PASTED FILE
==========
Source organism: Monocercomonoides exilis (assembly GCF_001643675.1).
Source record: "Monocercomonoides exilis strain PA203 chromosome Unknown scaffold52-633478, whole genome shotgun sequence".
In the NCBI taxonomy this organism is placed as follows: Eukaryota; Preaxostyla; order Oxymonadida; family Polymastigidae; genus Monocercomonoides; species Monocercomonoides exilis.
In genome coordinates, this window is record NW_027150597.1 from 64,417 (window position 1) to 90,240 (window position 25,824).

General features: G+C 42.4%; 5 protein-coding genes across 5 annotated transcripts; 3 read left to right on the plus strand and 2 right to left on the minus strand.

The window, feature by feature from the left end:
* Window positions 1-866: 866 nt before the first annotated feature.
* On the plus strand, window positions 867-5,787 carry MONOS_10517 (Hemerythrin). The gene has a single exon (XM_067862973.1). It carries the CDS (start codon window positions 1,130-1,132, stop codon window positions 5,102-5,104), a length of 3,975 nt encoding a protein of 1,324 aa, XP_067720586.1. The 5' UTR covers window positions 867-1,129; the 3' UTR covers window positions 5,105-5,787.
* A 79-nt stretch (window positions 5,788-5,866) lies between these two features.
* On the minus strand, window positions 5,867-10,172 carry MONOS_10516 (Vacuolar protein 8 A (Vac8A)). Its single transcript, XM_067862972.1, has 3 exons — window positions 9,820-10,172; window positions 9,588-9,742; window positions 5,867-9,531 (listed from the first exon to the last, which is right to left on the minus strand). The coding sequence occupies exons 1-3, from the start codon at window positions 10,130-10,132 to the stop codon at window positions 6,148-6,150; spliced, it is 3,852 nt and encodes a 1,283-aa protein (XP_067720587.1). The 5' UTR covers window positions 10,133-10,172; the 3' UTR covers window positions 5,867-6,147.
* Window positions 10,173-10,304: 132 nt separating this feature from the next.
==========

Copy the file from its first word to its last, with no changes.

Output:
Source organism: Monocercomonoides exilis (assembly GCF_001643675.1).
Source record: "Monocercomonoides exilis strain PA203 chromosome Unknown scaffold52-633478, whole genome shotgun sequence".
In the NCBI taxonomy this organism is placed as follows: Eukaryota; Preaxostyla; order Oxymonadida; family Polymastigidae; genus Monocercomonoides; species Monocercomonoides exilis.
In genome coordinates, this window is record NW_027150597.1 from 64,417 (window position 1) to 90,240 (window position 25,824).

General features: G+C 42.4%; 5 protein-coding genes across 5 annotated transcripts; 3 read left to right on the plus strand and 2 right to left on the minus strand.

The window, feature by feature from the left end:
* Window positions 1-866: 866 nt before the first annotated feature.
* On the plus strand, window positions 867-5,787 carry MONOS_10517 (Hemerythrin). The gene has a single exon (XM_067862973.1). It carries the CDS (start codon window positions 1,130-1,132, stop codon window positions 5,102-5,104), a length of 3,975 nt encoding a protein of 1,324 aa, XP_067720586.1. The 5' UTR covers window positions 867-1,129; the 3' UTR covers window positions 5,105-5,787.
* A 79-nt stretch (window positions 5,788-5,866) lies between these two features.
* On the minus strand, window positions 5,867-10,172 carry MONOS_10516 (Vacuolar protein 8 A (Vac8A)). Its single transcript, XM_067862972.1, has 3 exons — window positions 9,820-10,172; window positions 9,588-9,742; window positions 5,867-9,531 (listed from the first exon to the last, which is right to left on the minus strand). The coding sequence occupies exons 1-3, from the start codon at window positions 10,130-10,132 to the stop codon at window positions 6,148-6,150; spliced, it is 3,852 nt and encodes a 1,283-aa protein (XP_067720587.1). The 5' UTR covers window positions 10,133-10,172; the 3' UTR covers window positions 5,867-6,147.
* Window positions 10,173-10,304: 132 nt separating this feature from the next.